A $2 billion surplus is possible should the state stick to a 2 percent spending cap in the upcoming budget due to be approved by April 1, Gov. Andrew Cuomo said in a radio interview on Thursday.
Cuomo, who plans to push for a tax cut next year, has said in the past that there is an “essence of a surplus” in the upcoming budget.
But in an interview with WCNY’s The Capitol Pressroom, Cuomo pegged that surplus for the first time at the estimated $2 billion figure.
A tax commission co-led by former Gov. George Pataki and ex-Comptroller Carl McCall recommended about $2 billion in cuts over the next several years, including a two-year property tax freeze.
“There will be about a two billion dollar surplus. If you don’t stick to the 2 percent, the surplus won’t exist,” Cuomo said.
The last three state budgets have stuck to a voluntary 2 percent cap on spending increases. The state Division of Budget projects a $1.74 billion deficit if planned spending increases take effect.
Cuomo also brushed off questions as to whether the extra money should be used to provide more funding for areas like education, which is sure to be pushed for by lawmakers in the upcoming legislative session.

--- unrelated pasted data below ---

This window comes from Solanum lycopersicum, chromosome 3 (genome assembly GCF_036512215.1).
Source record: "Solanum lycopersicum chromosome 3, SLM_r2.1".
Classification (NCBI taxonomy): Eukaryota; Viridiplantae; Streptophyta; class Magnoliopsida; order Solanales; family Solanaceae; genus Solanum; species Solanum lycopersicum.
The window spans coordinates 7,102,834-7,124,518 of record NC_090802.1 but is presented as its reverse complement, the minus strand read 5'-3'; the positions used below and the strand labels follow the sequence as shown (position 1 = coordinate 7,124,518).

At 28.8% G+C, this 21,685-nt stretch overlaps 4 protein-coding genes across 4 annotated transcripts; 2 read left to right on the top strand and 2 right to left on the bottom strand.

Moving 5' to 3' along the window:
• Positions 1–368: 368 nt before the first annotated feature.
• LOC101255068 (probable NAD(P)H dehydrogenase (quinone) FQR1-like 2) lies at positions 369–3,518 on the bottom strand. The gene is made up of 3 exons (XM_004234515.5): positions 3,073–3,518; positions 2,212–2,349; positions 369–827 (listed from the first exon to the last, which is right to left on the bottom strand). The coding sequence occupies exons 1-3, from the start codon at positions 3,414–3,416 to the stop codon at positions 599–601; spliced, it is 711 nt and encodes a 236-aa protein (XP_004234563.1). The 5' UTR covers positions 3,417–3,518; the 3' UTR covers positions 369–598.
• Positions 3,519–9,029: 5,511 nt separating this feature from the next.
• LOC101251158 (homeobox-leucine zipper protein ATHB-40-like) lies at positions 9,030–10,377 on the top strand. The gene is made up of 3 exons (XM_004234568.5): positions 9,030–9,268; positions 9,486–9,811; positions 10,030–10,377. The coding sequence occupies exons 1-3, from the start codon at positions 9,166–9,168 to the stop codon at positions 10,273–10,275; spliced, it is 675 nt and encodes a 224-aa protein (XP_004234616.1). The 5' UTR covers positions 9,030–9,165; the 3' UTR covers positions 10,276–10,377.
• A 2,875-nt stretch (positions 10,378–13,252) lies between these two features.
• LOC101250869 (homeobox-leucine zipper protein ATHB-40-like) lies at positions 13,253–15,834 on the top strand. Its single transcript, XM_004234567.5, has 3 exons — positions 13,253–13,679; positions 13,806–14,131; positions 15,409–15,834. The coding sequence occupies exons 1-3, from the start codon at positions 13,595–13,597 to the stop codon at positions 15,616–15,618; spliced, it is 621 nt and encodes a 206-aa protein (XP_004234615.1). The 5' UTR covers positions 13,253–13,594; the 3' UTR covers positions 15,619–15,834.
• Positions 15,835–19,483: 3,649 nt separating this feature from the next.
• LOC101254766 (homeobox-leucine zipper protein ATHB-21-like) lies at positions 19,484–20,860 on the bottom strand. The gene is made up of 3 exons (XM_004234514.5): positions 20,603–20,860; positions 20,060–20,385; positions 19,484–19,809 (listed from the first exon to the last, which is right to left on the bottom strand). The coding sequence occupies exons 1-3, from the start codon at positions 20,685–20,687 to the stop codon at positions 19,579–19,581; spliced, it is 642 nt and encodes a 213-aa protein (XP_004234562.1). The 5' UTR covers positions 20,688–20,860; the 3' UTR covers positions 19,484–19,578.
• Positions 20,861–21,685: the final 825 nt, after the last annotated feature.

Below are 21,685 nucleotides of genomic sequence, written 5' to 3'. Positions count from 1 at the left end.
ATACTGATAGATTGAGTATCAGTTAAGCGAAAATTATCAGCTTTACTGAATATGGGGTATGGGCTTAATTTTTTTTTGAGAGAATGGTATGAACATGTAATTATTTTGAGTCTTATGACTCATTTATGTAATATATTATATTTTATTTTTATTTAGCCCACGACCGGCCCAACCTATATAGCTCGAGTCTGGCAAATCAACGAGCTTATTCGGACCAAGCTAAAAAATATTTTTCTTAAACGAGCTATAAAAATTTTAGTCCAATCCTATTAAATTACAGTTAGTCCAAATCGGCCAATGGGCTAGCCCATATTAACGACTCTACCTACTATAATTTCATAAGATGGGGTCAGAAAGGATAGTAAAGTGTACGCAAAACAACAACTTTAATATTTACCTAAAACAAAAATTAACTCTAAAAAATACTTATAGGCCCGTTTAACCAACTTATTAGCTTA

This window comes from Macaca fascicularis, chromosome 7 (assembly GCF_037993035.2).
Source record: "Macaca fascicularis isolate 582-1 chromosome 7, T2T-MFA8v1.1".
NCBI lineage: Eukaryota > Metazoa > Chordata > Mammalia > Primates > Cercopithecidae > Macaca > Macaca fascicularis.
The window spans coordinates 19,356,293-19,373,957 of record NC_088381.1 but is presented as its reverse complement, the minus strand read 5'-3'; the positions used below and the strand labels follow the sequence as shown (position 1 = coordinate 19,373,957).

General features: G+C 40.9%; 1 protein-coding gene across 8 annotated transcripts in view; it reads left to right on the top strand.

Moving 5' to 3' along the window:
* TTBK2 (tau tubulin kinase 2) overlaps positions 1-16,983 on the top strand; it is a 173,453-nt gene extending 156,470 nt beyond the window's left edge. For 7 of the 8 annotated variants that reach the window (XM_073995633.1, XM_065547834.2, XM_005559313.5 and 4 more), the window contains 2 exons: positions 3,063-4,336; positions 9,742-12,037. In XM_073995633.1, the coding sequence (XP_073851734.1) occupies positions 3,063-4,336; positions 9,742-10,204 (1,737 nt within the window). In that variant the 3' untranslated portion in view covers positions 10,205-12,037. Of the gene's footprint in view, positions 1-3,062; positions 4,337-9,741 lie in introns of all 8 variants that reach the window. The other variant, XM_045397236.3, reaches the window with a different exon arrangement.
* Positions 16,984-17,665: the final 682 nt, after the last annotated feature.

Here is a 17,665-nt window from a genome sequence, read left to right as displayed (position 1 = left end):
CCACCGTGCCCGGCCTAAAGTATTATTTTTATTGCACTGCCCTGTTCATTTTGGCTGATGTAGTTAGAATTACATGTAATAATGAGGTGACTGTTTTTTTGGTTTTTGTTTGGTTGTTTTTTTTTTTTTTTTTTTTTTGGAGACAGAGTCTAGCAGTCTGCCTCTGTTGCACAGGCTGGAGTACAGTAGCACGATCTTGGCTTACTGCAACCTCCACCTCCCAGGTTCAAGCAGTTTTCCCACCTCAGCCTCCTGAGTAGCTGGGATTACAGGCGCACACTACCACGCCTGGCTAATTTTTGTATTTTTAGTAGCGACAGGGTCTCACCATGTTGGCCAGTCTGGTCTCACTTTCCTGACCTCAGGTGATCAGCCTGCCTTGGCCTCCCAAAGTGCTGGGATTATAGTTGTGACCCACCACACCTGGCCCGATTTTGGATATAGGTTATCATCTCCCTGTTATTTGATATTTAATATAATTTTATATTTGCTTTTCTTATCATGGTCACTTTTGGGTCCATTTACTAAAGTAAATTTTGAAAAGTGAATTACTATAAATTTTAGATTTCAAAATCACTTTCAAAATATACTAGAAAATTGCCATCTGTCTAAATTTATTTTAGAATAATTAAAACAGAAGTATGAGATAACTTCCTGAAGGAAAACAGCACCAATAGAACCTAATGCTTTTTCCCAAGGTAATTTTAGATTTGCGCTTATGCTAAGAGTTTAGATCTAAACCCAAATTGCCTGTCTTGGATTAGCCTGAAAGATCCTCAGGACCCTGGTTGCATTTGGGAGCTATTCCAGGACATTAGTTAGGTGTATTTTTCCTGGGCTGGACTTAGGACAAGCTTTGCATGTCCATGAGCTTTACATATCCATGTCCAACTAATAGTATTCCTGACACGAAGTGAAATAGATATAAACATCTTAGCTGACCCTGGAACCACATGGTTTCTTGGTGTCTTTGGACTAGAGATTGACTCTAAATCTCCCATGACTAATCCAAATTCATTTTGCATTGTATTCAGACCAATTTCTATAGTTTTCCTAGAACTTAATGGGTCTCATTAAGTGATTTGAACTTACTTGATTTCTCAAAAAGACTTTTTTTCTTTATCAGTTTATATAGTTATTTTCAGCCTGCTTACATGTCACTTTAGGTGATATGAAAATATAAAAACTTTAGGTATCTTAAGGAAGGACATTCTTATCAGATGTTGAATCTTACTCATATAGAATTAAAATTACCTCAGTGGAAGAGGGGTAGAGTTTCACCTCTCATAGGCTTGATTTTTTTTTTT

The governor insisted education spending — one of the costliest items the state pays for next to health care — will be increasing anyway.
“In that 2 percent you would probably have about a 4 percent increase in education funding,” Cuomo said. “Four percent in this environment is a lot of money. Nothing is going up 4 percent.”
He also pushed back against the criticism from the right and the left on the tax commission report, saying the issue is polarizing for interest groups who either want deeper cuts for businesses or increases in taxes on the wealthy.
“When you say taxes it is binary. You have people who always want to raise taxes, people who always want to lower taxes,” Cuomo said. “It’s Yankees or Boston Red Sox. You get strong opinions and they won’t change.”
He added, “We want to be smart and wise and prudent and we would be investing. We have also learned in this state that more money does not necessarily mean more help for everyone.”